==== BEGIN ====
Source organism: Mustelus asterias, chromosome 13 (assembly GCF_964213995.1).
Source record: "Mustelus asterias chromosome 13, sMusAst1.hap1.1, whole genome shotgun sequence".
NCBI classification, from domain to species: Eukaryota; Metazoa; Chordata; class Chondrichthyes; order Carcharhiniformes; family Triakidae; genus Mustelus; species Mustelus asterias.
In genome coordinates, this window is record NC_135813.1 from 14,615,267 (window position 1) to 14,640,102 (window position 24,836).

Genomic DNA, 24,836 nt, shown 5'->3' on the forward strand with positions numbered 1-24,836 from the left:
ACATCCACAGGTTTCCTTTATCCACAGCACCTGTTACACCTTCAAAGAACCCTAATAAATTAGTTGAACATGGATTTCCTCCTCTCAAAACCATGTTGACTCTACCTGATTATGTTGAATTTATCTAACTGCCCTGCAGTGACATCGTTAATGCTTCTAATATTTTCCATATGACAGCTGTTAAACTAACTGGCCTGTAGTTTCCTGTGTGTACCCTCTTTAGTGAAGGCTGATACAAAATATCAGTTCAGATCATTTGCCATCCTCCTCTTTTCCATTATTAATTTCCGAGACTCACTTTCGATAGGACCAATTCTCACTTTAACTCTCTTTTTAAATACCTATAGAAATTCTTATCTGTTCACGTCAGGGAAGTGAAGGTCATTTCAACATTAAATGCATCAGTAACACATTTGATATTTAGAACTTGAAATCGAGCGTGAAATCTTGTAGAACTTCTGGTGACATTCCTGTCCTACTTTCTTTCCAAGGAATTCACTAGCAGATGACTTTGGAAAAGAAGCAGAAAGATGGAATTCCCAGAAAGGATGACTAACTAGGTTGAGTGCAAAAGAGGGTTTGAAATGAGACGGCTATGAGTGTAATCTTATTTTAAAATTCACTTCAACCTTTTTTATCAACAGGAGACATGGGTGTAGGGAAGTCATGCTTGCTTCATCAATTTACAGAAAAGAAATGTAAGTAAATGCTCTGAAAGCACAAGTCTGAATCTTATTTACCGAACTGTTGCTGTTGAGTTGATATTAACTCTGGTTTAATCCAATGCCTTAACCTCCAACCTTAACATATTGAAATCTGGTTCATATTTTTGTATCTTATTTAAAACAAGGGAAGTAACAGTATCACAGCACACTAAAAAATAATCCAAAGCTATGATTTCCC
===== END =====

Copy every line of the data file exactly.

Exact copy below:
Source organism: Mustelus asterias, chromosome 13 (assembly GCF_964213995.1).
Source record: "Mustelus asterias chromosome 13, sMusAst1.hap1.1, whole genome shotgun sequence".
NCBI classification, from domain to species: Eukaryota; Metazoa; Chordata; class Chondrichthyes; order Carcharhiniformes; family Triakidae; genus Mustelus; species Mustelus asterias.
In genome coordinates, this window is record NC_135813.1 from 14,615,267 (window position 1) to 14,640,102 (window position 24,836).

Genomic DNA, 24,836 nt, shown 5'->3' on the forward strand with positions numbered 1-24,836 from the left:
ACATCCACAGGTTTCCTTTATCCACAGCACCTGTTACACCTTCAAAGAACCCTAATAAATTAGTTGAACATGGATTTCCTCCTCTCAAAACCATGTTGACTCTACCTGATTATGTTGAATTTATCTAACTGCCCTGCAGTGACATCGTTAATGCTTCTAATATTTTCCATATGACAGCTGTTAAACTAACTGGCCTGTAGTTTCCTGTGTGTACCCTCTTTAGTGAAGGCTGATACAAAATATCAGTTCAGATCATTTGCCATCCTCCTCTTTTCCATTATTAATTTCCGAGACTCACTTTCGATAGGACCAATTCTCACTTTAACTCTCTTTTTAAATACCTATAGAAATTCTTATCTGTTCACGTCAGGGAAGTGAAGGTCATTTCAACATTAAATGCATCAGTAACACATTTGATATTTAGAACTTGAAATCGAGCGTGAAATCTTGTAGAACTTCTGGTGACATTCCTGTCCTACTTTCTTTCCAAGGAATTCACTAGCAGATGACTTTGGAAAAGAAGCAGAAAGATGGAATTCCCAGAAAGGATGACTAACTAGGTTGAGTGCAAAAGAGGGTTTGAAATGAGACGGCTATGAGTGTAATCTTATTTTAAAATTCACTTCAACCTTTTTTATCAACAGGAGACATGGGTGTAGGGAAGTCATGCTTGCTTCATCAATTTACAGAAAAGAAATGTAAGTAAATGCTCTGAAAGCACAAGTCTGAATCTTATTTACCGAACTGTTGCTGTTGAGTTGATATTAACTCTGGTTTAATCCAATGCCTTAACCTCCAACCTTAACATATTGAAATCTGGTTCATATTTTTGTATCTTATTTAAAACAAGGGAAGTAACAGTATCACAGCACACTAAAAAATAATCCAAAGCTATGATTTCCC